Flowering period: ─Early spring, during October.

Habitat: ─ It grows on loam slopes in full sun in a Euryops rehmannii Compton (1931: 321)   Elytropappus rhinocerotis Lessing (1832: 344)   plant community which forms part of the Elytropappus rhinocerotis (Renosterbos)   shrubland component of the Winter-rainfall Mountain Mosaic Veld south of Worcester ( Le Roux 2018). The plants occur on the south-eastern slope of Hammansberg (425–430 meters above sea level) where the vegetation is supported by acidic (pH 4.3) rocky loam soil with a considerable percentage of clay ( Le Roux 2018), derived from glacial tillite of the Dwyka Group (Karoo Supergroup) ( Gresse 1997, Gresse & Theron 1992). Annual rainfall (mainly in the winter months) at the site rarely exceeds 220 mm.

Distribution: ─An endemic of the Breede River Valley in the Western Cape, known from Hammansberg on the farm Lemoenpoort and a nearby farm Moddergat south of Worcester ( Fig. 1 View FIGURE 1 ).

Diagnostic characters: ─The spathulate yellow petals and the anterior stamens more or less the same length as the sepals are similar to those of P. aridicola   , P. hirtipetalum   and P. tripalmatum   . Pelargonium hammansbergense   is characterized by the prominent dark blotches on the posterior petals and the prostrate to patent-erect simple to pinnately divided leaves. Pelargonium aridicola   , P. hirtipetalum   and P. tripalmatum   have dark red feather-like markings on the posterior petals. Pelargonium hirtipetalum   is known for the soft hairs covering the petals, P. aridicola   for the fine pinnately divided leaves and P. tripalmatum   for its tripalmate compound leaves.

Conservation status: ─Although P. hammansbergense   occurs in a small area south of Worcester, it grows in mountainous areas currently not applied for agricultural activities.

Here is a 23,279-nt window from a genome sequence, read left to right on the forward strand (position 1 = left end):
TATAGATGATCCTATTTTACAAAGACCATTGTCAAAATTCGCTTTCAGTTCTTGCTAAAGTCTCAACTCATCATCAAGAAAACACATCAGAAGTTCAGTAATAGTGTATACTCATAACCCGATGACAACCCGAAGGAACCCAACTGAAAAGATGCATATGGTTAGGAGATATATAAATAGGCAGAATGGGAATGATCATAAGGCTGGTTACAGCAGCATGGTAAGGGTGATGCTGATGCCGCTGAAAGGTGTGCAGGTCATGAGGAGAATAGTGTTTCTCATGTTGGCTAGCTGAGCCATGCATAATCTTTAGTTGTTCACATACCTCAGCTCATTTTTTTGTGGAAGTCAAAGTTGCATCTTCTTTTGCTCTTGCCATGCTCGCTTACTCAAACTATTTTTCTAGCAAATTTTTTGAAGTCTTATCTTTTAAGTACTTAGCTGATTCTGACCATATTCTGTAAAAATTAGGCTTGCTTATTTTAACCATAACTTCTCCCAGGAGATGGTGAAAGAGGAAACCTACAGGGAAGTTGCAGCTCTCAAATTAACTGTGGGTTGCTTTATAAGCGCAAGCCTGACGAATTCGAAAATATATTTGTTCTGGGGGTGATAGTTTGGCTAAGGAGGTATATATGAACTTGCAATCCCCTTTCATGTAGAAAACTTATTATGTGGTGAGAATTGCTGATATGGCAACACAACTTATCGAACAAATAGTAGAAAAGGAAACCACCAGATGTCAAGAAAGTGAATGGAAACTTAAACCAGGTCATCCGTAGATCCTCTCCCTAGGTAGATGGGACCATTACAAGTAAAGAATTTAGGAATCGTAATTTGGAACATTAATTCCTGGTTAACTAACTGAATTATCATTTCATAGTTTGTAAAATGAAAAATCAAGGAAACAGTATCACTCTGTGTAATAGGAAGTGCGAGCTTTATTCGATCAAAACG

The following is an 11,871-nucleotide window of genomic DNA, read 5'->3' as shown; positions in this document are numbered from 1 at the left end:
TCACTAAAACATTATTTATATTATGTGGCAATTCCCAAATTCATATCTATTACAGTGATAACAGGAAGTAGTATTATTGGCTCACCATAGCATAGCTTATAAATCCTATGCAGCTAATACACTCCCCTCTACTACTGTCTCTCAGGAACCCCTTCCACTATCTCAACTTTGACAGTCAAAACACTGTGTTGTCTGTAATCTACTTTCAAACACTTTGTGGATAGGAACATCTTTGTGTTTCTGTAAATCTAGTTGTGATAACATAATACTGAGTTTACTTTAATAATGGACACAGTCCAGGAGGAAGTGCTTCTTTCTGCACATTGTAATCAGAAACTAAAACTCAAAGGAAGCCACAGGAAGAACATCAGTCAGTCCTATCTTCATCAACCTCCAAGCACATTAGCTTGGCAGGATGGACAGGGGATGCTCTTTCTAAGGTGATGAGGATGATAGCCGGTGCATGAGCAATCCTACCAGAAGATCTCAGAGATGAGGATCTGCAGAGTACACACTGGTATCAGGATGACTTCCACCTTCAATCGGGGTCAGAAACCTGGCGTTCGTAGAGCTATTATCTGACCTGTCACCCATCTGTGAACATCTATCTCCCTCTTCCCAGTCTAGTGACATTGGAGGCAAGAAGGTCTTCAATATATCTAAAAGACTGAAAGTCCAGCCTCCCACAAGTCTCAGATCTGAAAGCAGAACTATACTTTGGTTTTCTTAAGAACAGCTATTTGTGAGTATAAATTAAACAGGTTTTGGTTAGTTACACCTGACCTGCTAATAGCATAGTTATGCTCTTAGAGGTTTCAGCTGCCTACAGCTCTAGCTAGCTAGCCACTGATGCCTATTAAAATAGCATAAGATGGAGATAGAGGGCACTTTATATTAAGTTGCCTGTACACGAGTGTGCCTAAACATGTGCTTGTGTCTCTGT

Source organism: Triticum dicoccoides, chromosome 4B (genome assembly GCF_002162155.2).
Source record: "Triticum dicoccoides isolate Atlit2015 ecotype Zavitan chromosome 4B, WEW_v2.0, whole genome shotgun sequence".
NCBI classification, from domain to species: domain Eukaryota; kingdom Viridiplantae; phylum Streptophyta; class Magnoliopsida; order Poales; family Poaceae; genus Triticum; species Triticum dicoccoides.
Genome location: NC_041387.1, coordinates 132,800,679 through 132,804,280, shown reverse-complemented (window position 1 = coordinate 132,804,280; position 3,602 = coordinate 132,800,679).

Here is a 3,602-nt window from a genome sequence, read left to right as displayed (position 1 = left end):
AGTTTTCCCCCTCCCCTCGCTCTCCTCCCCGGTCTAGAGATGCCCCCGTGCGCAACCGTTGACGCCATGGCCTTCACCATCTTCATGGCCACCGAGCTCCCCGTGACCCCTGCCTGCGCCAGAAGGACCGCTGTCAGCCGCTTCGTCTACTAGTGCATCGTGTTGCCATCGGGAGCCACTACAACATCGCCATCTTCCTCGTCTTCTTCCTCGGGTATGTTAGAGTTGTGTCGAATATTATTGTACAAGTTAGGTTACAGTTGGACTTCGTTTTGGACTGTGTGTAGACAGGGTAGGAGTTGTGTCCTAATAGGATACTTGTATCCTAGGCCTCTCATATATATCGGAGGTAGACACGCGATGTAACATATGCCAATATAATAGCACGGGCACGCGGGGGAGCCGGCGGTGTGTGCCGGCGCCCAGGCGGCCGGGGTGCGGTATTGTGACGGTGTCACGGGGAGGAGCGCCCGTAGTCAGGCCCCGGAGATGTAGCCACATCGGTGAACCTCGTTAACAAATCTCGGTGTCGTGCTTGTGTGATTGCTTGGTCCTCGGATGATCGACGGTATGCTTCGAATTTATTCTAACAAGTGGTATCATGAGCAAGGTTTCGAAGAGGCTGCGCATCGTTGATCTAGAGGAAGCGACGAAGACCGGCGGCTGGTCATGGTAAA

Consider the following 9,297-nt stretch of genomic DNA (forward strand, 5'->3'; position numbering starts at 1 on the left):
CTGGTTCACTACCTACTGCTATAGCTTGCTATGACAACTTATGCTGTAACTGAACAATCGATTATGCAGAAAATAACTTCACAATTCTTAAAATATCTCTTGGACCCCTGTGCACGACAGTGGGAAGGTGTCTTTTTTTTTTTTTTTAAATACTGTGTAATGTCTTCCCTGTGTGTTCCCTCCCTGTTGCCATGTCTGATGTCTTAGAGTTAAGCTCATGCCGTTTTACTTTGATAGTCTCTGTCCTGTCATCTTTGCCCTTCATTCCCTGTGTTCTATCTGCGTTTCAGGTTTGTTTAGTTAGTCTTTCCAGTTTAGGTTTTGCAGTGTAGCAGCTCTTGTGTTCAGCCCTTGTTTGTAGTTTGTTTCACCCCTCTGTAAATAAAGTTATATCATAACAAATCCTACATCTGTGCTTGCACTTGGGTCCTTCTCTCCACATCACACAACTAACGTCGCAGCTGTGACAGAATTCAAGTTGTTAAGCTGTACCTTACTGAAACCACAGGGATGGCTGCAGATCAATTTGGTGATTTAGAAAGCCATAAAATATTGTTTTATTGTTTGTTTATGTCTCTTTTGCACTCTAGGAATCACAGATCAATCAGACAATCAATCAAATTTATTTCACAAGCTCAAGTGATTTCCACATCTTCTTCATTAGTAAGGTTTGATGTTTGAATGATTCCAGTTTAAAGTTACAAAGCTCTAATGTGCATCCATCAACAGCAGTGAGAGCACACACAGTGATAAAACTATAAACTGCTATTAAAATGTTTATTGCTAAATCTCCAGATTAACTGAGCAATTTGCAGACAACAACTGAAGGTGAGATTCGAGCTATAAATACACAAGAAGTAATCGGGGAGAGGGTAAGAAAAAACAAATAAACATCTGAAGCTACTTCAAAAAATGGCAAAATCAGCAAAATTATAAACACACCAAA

Etymology:− The specific epithet refers to the locality of the type specimen.

Notes: ─Although the yellow flowers with the prominent dark red blotches on the posterior petals and the protruding stamens of P. hammansbergense   resemble those of P. moniliforme   and P. vinaceum   , the simple to pinnately divided leaves, branched scape and the anterior stamens more or less the same length as the sepals, the first mentioned fit in best with the morphology of the P. aridicola   group. Both P. moniliforme   and P. vinaceum   have unbranched scapes, a characteristic not common in P. section Hoarea   and the anterior stamens are always longer than the sepals and protrude from the flower.

Additional specimens examined: ─ SOUTH AFRICA, Western Cape: Hammansberg, on farm Lemoenpoort, south of Worcester (3319 CD), 9 September 2015, E. M   . Marais 473 ( STEU!); farm Moddergat (3319 CD), 13 October 1979, G. J   . Rossouw 446( A & B) ( NBG!)   .

NBG

South African National Biodiversity Institute

K

Royal Botanic Gardens

PRE

South African National Biodiversity Institute (SANBI)

A

Harvard University - Arnold Arboretum

E

Royal Botanic Garden Edinburgh

M

Botanische Staatssammlung München

STEU

University of Stellenbosch

G

Conservatoire et Jardin botaniques de la Ville de Genève

J

University of the Witwatersrand

B

Botanischer Garten und Botanisches Museum Berlin-Dahlem, Zentraleinrichtung der Freien Universitaet